Digital forensics can be broken down into three phases; acquisition, analysis, and presentation. The acquisition phase is where the data is saved in a way that it can be analyzed latter. Because it is not known at the time what data is or is not valuable to the case, all data is saved. In the analysis phase, the data is examined and placed into three major categories; inculpatory, exculpatory, or signs of evidence tampering (Carrier, 2002). Tools are used in this phase that are able to analyze for the list directory contents, deleted files, and recover the deleted files. In the presentation phase, the data has been documented in a way that it can undergo a peer review. When deleted files are recovered, the analyst must show how they were found because they were ...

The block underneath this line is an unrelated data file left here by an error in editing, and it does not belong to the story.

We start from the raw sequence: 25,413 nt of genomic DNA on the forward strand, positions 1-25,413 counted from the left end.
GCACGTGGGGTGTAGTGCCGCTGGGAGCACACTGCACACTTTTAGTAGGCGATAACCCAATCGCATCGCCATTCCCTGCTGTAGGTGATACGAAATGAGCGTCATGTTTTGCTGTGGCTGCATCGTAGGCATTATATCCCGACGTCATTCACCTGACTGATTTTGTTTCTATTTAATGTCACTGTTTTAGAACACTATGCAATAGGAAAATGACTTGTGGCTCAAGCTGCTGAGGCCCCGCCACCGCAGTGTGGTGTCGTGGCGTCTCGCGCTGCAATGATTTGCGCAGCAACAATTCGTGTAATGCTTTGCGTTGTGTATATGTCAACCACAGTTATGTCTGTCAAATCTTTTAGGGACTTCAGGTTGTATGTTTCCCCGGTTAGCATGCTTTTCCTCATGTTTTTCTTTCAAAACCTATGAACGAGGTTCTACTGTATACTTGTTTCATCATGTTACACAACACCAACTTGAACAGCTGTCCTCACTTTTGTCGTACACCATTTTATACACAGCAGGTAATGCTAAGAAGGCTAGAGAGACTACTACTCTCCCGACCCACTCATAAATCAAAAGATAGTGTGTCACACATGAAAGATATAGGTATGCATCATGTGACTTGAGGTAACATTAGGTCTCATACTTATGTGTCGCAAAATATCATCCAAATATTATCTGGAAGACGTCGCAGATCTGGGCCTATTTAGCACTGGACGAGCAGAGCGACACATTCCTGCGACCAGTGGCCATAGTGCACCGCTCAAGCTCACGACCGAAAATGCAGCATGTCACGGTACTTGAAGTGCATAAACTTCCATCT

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... include smart phones, cellphones, IPod, and MP3 devices. They get this distinction because they are small enough to be handheld (Bennett, 2011). The IPad does not fall into this category because it is considered more of a computer and less of a hand held device. These devices are very popular and many contain storage devices that are similar to a laptop. They are easily portable and can run many applications that a regular computer can run (Bennett, 2011). The reason these are so vital to digital forensics is that they typically contain large amounts of personal and organizational information. They are also used because they are essentially portable data carriers (Bennett, 2011). Because of their ease of use and types of data they contain, they have great potential for incriminating data and can be utilized as evidence in criminal cases (Bennett, 2011).
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